The festival of Purim began this evening as soon as Shabbat went out. While the menfolk went to *shul to hear the *Megillah being read, I went with my daughter and new granddaughter, my neighbour, sister-in-law and her sister to my sister’s house, where her husband read the Megillah for us in supersonic time (well, almost 😛 ). We turned up duly dressed up in a variety of costumes and equipped with *ra’ashanim (it’s amazing how useful baby rattles are!) to drown out evil Haman’s name every time it was mentioned. 😀
Our *Mishloach Manot parcels are all wrapped and ready to be delivered tomorrow, and then we’ll be off to our *Seudah at our our daughter’s house together with all our children and grandchildren. Quiet it will certainly not be! We have shared out the cooking between us, and part of my contribution will be the *challot (plaited loaves of bread), which I made with chocolate chips and topped with coloured sprinkles. I hope they taste as good as they look and smell! 😋
(* For a translation of the Hebrew words used here, please consult my Glossary page in the menu above.)
For your Purim entertainment, here is a Purim spoof from the Jewish
Some of the headlines and articles are hysterical! For example:
Jerusalem —Israelis woke up Purim morning to discover that the Western Wall here now bears the name TRUMP KOTEL in giant gold letters resting atop the ancient stone.
In a secret deal signed last week, Israeli Prime Minister Netanyahu sold the historic limestone wall, a 2,000-year-old remnant of the Second Temple in Jerusalem, to U.S. President Donald Trump in exchange for the American Embassy being moved from Tel Aviv to Jerusalem.
Go and read it all! 😀
The Jerusalem Post also has a couple of Purim parodies including the US Embassy moving to Jerusalem as a diner!
Spiegelmanberg, in partnership with incoming US Ambassador to Israel Daniel Friedman, is the proprietor of the newly trademarked “US Embassy” brand and he hopes to open his first branch in Jerusalem at a snazzy new location on Jaffa Road. At first he hopes to serve classic American food, such as hamburgers, pizza, California rolls and burritos, but intends to expand to Asian fusion fare in the fall.
“The ‘US Embassy in Jerusalem’ is a great brand. It’s an epic topic of discussion and really the center of controversy. They say all publicity is good publicity,” says Spiegelmanberg, sitting at Cafe Hillel watching the light rail meander its way through throngs of people.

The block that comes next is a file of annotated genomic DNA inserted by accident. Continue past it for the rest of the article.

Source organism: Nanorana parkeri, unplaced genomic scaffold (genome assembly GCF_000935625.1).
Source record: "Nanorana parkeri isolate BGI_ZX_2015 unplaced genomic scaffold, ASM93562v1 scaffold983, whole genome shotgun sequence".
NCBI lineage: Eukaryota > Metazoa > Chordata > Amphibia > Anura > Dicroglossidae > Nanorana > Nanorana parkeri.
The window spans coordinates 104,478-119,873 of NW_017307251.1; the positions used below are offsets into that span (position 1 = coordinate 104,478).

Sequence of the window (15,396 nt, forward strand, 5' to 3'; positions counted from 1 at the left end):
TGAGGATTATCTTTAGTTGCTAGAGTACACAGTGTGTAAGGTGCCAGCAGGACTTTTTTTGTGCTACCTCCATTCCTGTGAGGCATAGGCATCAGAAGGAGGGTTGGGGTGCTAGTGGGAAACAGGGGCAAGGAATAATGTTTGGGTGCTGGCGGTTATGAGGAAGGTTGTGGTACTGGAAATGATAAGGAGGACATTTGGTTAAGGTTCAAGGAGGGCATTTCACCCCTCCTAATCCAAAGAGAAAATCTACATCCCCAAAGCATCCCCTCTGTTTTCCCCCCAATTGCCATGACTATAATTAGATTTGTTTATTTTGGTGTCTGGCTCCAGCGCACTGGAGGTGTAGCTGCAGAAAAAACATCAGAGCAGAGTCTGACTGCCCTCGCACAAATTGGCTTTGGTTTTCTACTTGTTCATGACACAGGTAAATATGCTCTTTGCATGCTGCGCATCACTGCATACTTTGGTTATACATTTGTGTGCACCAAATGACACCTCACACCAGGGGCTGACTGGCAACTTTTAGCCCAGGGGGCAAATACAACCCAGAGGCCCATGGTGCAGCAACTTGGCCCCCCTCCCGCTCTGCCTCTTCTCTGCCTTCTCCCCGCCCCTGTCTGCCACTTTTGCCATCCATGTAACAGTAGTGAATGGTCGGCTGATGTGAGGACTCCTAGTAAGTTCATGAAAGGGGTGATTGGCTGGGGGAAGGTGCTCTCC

When you stop to think about it, it’s almost possible! 🙂
Some more Purim fun is available at the satirical website Preoccupied Territory, including Fashionistas bash female MKs’ International Women’s Day Attire as Frumpy. 😀
On a slightly more serious note, who could have thought only a few years ago that we’d see the following news item:
More food for thought comes from Aish with Purim and the red strawberries:
Are the strawberries in the photo above red?
The latest internet sensation is this picture of a luscious-looking tart covered with red strawberries. But the photo doesn’t use a single red pixel. The strawberries are not red.
The strawberries appear red because of color constancy – the human brain is designed to perceive the same colors under a range of circumstances. Whether you’re outside in bright natural light or inside in a dimly-lit closet, the brain works to color correct, ensuring you see constant colors. So even though the image of the strawberries consists of gray and greenish pixels, you still see red strawberries.
In other words, even when we think we are seeing things as they really are, a host of other factors – light, surrounding color, our environment – are all affecting our perception of reality. “Our sensory systems are amazing” explains Dr. John Krantz, a sensory psychologist at Hannover College in Indiana. “We think we’re taking in the world as it is and missing all the complexity behind what it takes to make that happen.”
The primary theme of Purim is “v’nahafoch hu” – the Hebrew term for things being turned upside down. Nothing is as it appears. Esther, the Queen of Persia, is really a secret Jew named Hadassah. Mordechai, the arch-enemy of Haman, ends up receiving the king’s honor by paraded around town, by Haman no less. Haman ends up being hanged on the very gallows that he erected to hang Mordechai. The Jews of Persia, under mortal threat, emerge victorious. Purim, the day marked for death and destruction for Jews, is flipped over into a day of feasting and gladness instead.
The entire Purim story took place over a span of nine years. It’s only with hindsight that a series of seeming coincidences – Esther becoming queen, Mordechai being in the right place at the right time to save the life of the king, and other occurrences – was revealed to be part of an overarching Divine plan. Nothing was the way it seemed; the very things devised to destroy the Jewish people were the instruments used to save them.
The miracles of Purim weren’t flashy; there was no parting of a sea, no plagues descending from the heavens. In fact, the name of God doesn’t even overtly appear in the Book of Esther. The miracles are hidden. Purim reveals how every step has profound meaning and is being orchestrated by God’s guiding Hand. There are no coincidences.
Indeed, we have to keep in mind that behind the fun there is a serious historical story with many lessons for us through the generations.
I wish all those celebrating Purim Same’ach – Happy Purim!